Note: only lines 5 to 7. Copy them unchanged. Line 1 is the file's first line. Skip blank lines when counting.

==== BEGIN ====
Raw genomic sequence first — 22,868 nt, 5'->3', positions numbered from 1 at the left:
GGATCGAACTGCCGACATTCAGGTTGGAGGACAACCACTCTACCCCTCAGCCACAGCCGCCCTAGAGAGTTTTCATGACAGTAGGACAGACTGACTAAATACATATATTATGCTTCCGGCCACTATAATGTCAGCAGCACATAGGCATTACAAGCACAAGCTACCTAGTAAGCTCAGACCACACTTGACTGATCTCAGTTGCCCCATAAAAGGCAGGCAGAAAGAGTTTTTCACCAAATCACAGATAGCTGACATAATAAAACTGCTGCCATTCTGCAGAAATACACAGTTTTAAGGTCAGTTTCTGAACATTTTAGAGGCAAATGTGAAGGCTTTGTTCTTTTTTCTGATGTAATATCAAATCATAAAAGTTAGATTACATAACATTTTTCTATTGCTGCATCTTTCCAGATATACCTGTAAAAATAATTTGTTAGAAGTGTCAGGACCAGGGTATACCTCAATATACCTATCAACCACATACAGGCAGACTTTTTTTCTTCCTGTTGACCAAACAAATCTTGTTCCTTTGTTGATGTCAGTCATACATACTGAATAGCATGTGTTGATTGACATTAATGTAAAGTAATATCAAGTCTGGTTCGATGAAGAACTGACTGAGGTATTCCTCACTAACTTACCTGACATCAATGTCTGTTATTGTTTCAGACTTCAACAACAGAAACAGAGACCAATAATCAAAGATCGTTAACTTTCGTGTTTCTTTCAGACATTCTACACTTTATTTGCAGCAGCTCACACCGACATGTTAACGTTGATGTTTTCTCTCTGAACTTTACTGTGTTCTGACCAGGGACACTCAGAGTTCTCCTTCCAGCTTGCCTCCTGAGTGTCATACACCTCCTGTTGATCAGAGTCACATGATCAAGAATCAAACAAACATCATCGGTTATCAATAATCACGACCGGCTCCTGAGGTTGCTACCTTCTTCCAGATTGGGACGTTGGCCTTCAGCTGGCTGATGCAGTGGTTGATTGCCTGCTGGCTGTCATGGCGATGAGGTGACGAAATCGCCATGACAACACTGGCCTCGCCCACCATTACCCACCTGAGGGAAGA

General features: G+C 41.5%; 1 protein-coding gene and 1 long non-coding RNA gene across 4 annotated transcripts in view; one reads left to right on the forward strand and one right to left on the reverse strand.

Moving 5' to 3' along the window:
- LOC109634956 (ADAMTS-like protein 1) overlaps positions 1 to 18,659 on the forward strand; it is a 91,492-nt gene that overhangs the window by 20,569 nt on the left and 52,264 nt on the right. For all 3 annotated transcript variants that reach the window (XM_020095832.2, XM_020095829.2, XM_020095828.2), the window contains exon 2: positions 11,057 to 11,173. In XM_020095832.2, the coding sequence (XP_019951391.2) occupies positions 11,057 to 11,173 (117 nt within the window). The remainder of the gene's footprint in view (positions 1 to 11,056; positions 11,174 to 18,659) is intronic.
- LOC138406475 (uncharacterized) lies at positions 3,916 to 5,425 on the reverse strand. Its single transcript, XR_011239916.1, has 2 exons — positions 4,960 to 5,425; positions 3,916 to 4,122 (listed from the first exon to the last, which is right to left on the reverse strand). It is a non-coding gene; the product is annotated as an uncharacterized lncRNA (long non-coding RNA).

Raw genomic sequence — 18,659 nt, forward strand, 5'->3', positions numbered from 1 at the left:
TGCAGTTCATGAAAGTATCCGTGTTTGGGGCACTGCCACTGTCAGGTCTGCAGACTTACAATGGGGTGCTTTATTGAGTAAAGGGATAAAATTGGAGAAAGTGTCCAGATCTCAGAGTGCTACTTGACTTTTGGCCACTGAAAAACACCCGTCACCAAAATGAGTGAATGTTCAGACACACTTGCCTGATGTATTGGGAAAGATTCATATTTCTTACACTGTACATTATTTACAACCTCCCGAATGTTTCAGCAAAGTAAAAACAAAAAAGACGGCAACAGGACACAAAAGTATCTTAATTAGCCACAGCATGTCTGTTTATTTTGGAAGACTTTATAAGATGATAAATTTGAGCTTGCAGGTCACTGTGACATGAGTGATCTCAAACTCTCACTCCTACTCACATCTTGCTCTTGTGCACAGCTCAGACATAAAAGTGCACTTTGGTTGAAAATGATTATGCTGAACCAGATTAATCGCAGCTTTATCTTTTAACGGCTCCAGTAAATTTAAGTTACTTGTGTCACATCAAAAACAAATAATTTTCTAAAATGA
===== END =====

- LOC109634956 (ADAMTS-like protein 1) overlaps positions 1 to 18,659 on the forward strand; it is a 91,492-nt gene that overhangs the window by 20,569 nt on the left and 52,264 nt on the right. For all 3 annotated transcript variants that reach the window (XM_020095832.2, XM_020095829.2, XM_020095828.2), the window contains exon 2: positions 11,057 to 11,173. In XM_020095832.2, the coding sequence (XP_019951391.2) occupies positions 11,057 to 11,173 (117 nt within the window). The remainder of the gene's footprint in view (positions 1 to 11,056; positions 11,174 to 18,659) is intronic.
- LOC138406475 (uncharacterized) lies at positions 3,916 to 5,425 on the reverse strand. Its single transcript, XR_011239916.1, has 2 exons — positions 4,960 to 5,425; positions 3,916 to 4,122 (listed from the first exon to the last, which is right to left on the reverse strand). It is a non-coding gene; the product is annotated as an uncharacterized lncRNA (long non-coding RNA).

Raw genomic sequence — 18,659 nt, forward strand, 5'->3', positions numbered from 1 at the left: